Extreme cold weather can lead to serious health issues. Exposure to cold may lead to low body temperature, frostbite, hypothermia, and even death. Shoveling snow or exercising in the cold could lead to heart attacks and stroke.
Click here to view our Cold-Related Illness Surveillance Reports. Click here to view our 2017 Extreme Cold Emergency Plan.
Cold Weather Health Issues and ConcernsDriving Tips for Extreme Cold Weather
Hypothermia: body temperature falls below 95ºF. Nearly 600 Americans die each year from hypothermia.
The wind chill index is the temperature your body feels when the air temperature is combined with the wind speed.
Wind chill is based on the rate at which exposed skin loses heat, caused by the effects of wind and cold. As wind speed increases, body heat is lost more quickly. This causes skin temperature to drop.
High winds can lead to serious health problems, even when temperatures are only cool.
Use the layered approach when going outdoors:
Carbon monoxide (CO) is a colorless, odorless gas that can cause sudden illness and death. It is produced whenever fuel is burned, such as gas, oil, kerosene, wood, or charcoal. If appliances that burn fuel are used properly, the amount of carbon monoxide produced is usually not hazardous. However, if appliances are not working properly, are used incorrectly, or are not well ventilated, dangerous levels of carbon monoxide can result.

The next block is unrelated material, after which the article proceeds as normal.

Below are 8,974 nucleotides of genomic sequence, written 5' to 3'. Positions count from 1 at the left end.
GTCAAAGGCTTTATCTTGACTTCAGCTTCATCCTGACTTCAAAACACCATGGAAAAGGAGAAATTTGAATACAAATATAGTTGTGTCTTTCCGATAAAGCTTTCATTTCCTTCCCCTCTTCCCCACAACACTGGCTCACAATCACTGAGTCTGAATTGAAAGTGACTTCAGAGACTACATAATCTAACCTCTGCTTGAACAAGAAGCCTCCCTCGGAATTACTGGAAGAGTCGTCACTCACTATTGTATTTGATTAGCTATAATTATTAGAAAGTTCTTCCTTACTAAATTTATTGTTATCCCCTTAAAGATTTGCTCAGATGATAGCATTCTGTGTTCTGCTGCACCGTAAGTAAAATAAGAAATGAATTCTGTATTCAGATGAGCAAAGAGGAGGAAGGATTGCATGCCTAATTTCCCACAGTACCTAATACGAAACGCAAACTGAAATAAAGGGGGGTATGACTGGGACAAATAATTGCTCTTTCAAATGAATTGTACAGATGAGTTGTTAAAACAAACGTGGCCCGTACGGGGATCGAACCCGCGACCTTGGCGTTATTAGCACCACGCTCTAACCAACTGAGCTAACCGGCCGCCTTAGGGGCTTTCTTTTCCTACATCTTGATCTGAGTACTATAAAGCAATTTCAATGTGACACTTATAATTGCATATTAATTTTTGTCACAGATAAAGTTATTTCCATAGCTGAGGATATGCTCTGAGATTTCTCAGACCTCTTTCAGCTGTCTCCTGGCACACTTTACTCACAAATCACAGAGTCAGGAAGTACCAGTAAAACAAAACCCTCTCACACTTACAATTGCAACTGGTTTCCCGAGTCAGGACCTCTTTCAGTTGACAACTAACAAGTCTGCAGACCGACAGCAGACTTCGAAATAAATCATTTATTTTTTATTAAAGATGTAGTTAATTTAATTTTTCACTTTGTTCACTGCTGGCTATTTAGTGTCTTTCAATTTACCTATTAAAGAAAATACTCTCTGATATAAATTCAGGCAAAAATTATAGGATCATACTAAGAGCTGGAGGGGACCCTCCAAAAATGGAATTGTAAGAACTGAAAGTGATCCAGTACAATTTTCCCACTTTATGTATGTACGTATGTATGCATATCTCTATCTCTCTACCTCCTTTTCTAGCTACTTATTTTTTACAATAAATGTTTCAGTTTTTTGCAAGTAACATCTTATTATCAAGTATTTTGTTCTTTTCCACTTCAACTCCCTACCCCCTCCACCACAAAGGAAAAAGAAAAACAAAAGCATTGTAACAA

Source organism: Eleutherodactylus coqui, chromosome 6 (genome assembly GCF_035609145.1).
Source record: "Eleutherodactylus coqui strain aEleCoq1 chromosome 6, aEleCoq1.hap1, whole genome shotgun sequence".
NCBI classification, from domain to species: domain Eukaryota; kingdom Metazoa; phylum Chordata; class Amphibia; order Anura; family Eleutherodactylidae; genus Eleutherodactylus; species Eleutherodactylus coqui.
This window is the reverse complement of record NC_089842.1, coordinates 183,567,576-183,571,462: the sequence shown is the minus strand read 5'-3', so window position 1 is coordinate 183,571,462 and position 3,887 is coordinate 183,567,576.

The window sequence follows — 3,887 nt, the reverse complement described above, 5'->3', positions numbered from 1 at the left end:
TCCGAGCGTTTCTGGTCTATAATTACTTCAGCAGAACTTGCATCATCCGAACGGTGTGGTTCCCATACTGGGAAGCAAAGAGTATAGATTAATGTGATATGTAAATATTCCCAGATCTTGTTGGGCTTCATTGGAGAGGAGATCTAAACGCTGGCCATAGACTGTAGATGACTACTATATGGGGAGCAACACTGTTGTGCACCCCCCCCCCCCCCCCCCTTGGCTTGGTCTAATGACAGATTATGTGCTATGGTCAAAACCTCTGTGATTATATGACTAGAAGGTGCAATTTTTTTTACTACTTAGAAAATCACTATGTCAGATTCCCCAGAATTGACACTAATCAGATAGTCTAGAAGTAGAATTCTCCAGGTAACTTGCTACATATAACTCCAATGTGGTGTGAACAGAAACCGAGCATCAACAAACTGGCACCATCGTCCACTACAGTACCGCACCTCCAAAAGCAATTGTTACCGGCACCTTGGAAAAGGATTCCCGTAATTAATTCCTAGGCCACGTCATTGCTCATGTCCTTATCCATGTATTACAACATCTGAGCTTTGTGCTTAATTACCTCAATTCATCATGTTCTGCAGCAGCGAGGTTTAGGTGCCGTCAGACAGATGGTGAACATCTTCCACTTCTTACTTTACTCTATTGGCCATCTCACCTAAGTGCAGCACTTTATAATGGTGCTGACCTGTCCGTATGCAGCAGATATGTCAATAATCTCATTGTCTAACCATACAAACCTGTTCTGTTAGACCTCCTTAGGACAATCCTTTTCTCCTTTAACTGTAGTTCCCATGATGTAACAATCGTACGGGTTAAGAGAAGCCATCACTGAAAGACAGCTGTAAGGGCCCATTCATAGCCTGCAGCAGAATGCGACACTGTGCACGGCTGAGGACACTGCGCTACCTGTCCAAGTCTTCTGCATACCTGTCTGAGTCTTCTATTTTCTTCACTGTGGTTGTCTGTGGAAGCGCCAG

Depending on the amount of snow, roads can take time to be plowed. The Maryland Department of Transportation plows Interstates, roads with U.S. numbered routes, and roads with Maryland numbered routes only. Other roads (like neighborhoods) are plowed by your County's Department of Public Works.
As a rule, roads are plowed in this order:
300 W. Preston Street, Suite 202, Baltimore, MD 21201
410-767-0823 or 1-877-463-3464